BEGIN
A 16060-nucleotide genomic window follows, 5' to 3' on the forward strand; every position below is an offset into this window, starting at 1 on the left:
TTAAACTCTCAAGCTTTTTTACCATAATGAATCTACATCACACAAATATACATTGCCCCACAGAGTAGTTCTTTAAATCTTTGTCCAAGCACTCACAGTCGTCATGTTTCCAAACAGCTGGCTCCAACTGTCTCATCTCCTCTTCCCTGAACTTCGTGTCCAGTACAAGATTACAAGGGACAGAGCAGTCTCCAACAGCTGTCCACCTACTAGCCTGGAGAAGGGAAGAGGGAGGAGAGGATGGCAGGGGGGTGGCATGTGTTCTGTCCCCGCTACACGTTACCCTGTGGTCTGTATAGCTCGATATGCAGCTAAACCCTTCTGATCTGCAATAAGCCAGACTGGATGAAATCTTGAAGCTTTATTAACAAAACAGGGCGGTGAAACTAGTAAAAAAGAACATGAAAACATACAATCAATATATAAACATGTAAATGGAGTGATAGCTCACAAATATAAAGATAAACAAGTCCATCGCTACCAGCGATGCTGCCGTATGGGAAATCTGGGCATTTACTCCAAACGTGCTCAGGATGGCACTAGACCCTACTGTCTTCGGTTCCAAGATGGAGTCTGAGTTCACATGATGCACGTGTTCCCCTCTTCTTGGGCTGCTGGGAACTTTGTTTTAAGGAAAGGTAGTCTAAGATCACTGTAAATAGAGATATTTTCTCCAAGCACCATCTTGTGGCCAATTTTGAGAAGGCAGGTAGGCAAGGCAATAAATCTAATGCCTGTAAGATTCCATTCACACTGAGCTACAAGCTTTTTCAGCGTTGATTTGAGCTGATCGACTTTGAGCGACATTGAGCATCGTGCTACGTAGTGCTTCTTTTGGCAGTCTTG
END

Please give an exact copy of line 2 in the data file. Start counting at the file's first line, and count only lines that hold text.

TTAAACTCTCAAGCTTTTTTACCATAATGAATCTACATCACACAAATATACATTGCCCCACAGAGTAGTTCTTTAAATCTTTGTCCAAGCACTCACAGTCGTCATGTTTCCAAACAGCTGGCTCCAACTGTCTCATCTCCTCTTCCCTGAACTTCGTGTCCAGTACAAGATTACAAGGGACAGAGCAGTCTCCAACAGCTGTCCACCTACTAGCCTGGAGAAGGGAAGAGGGAGGAGAGGATGGCAGGGGGGTGGCATGTGTTCTGTCCCCGCTACACGTTACCCTGTGGTCTGTATAGCTCGATATGCAGCTAAACCCTTCTGATCTGCAATAAGCCAGACTGGATGAAATCTTGAAGCTTTATTAACAAAACAGGGCGGTGAAACTAGTAAAAAAGAACATGAAAACATACAATCAATATATAAACATGTAAATGGAGTGATAGCTCACAAATATAAAGATAAACAAGTCCATCGCTACCAGCGATGCTGCCGTATGGGAAATCTGGGCATTTACTCCAAACGTGCTCAGGATGGCACTAGACCCTACTGTCTTCGGTTCCAAGATGGAGTCTGAGTTCACATGATGCACGTGTTCCCCTCTTCTTGGGCTGCTGGGAACTTTGTTTTAAGGAAAGGTAGTCTAAGATCACTGTAAATAGAGATATTTTCTCCAAGCACCATCTTGTGGCCAATTTTGAGAAGGCAGGTAGGCAAGGCAATAAATCTAATGCCTGTAAGATTCCATTCACACTGAGCTACAAGCTTTTTCAGCGTTGATTTGAGCTGATCGACTTTGAGCGACATTGAGCATCGTGCTACGTAGTGCTTCTTTTGGCAGTCTTG